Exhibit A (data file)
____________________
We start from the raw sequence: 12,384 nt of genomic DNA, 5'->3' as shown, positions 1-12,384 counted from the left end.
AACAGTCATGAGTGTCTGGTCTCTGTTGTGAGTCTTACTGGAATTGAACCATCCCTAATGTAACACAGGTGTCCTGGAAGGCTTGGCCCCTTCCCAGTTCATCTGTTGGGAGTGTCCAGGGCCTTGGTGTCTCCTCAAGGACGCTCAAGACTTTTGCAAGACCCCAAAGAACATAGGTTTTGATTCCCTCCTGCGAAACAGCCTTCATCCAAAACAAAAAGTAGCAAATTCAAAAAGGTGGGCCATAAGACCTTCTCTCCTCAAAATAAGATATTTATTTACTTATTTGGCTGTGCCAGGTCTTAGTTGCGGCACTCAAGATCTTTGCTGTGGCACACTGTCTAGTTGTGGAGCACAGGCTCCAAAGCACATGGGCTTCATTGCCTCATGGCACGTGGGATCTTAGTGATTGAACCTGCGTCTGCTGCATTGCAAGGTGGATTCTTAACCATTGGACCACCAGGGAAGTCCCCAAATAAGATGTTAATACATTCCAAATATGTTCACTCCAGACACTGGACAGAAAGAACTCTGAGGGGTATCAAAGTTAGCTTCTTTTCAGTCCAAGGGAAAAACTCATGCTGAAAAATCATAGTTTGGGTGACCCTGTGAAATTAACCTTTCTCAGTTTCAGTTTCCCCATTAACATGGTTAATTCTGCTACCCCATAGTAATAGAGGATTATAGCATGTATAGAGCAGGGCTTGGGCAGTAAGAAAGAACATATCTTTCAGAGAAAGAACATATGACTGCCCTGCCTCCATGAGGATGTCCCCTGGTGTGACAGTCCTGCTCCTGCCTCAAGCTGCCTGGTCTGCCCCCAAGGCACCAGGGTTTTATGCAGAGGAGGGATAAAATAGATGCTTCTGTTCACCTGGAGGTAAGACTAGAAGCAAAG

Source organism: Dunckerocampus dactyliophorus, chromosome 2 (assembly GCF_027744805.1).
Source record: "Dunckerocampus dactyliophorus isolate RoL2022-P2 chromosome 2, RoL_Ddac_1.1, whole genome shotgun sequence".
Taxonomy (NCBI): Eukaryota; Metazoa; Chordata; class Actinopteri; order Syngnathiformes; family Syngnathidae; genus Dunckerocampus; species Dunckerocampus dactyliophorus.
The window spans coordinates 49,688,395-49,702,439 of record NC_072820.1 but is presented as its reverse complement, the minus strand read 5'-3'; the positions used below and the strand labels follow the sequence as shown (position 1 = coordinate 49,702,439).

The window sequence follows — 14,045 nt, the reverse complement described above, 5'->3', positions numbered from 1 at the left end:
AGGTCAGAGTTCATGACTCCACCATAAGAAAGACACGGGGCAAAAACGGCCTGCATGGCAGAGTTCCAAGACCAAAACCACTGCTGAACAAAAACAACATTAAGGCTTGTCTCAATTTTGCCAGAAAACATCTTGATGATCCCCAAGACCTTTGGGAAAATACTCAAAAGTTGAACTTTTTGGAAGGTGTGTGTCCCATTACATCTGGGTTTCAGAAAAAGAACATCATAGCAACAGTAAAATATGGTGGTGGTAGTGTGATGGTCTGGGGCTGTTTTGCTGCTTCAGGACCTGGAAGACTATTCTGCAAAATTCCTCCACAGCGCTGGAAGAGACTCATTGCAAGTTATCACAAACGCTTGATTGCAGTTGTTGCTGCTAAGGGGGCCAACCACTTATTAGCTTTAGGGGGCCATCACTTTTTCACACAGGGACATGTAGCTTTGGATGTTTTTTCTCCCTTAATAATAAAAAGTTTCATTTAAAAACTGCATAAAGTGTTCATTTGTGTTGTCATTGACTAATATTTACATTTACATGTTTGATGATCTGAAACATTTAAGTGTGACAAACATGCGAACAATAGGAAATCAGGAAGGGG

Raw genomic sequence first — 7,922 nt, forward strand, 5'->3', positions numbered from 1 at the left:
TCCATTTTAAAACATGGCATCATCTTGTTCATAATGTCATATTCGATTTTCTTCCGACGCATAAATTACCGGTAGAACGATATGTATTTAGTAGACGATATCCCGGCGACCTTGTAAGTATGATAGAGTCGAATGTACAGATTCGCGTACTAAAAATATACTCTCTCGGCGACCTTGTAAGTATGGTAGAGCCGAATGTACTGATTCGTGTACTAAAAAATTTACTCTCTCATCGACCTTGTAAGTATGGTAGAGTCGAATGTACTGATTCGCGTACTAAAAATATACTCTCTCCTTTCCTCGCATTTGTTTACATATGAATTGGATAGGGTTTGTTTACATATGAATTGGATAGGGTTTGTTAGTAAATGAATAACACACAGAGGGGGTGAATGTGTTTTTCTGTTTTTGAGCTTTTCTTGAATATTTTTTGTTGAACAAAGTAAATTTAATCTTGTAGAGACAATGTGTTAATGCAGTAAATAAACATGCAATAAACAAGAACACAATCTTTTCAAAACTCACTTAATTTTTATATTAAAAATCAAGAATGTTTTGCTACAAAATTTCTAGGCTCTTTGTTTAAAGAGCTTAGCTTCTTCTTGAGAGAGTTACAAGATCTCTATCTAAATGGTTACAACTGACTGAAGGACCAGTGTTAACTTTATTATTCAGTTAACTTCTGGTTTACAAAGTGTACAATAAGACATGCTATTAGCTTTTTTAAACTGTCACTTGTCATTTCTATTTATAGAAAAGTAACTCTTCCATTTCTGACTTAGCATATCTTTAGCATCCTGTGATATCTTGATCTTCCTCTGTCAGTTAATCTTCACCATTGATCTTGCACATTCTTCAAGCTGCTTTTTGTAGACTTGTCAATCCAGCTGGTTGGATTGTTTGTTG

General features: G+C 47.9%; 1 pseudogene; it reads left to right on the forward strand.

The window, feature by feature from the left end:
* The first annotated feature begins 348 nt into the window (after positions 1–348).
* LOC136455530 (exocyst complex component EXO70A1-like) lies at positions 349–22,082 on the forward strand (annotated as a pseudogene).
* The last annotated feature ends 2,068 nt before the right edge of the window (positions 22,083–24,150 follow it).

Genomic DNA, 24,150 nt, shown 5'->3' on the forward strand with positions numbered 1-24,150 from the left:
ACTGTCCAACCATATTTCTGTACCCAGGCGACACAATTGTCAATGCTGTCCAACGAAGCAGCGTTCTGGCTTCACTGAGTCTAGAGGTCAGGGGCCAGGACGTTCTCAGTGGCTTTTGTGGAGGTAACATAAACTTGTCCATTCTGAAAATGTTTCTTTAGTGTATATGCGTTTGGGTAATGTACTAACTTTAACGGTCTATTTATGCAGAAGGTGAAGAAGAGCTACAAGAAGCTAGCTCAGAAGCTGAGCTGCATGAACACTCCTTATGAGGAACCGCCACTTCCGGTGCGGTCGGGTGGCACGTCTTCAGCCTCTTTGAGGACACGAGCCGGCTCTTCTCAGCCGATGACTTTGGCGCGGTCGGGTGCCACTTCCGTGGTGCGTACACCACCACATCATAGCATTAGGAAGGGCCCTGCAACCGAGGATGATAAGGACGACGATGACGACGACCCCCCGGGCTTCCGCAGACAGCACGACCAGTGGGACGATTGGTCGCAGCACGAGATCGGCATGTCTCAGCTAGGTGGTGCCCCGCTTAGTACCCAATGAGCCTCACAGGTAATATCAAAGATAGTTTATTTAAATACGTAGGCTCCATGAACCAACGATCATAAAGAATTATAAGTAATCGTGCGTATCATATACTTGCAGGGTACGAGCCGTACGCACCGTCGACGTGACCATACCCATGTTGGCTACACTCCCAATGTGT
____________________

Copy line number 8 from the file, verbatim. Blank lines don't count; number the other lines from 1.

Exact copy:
AGGTCAGAGTTCATGACTCCACCATAAGAAAGACACGGGGCAAAAACGGCCTGCATGGCAGAGTTCCAAGACCAAAACCACTGCTGAACAAAAACAACATTAAGGCTTGTCTCAATTTTGCCAGAAAACATCTTGATGATCCCCAAGACCTTTGGGAAAATACTCAAAAGTTGAACTTTTTGGAAGGTGTGTGTCCCATTACATCTGGGTTTCAGAAAAAGAACATCATAGCAACAGTAAAATATGGTGGTGGTAGTGTGATGGTCTGGGGCTGTTTTGCTGCTTCAGGACCTGGAAGACTATTCTGCAAAATTCCTCCACAGCGCTGGAAGAGACTCATTGCAAGTTATCACAAACGCTTGATTGCAGTTGTTGCTGCTAAGGGGGCCAACCACTTATTAGCTTTAGGGGGCCATCACTTTTTCACACAGGGACATGTAGCTTTGGATGTTTTTTCTCCCTTAATAATAAAAAGTTTCATTTAAAAACTGCATAAAGTGTTCATTTGTGTTGTCATTGACTAATATTTACATTTACATGTTTGATGATCTGAAACATTTAAGTGTGACAAACATGCGAACAATAGGAAATCAGGAAGGGG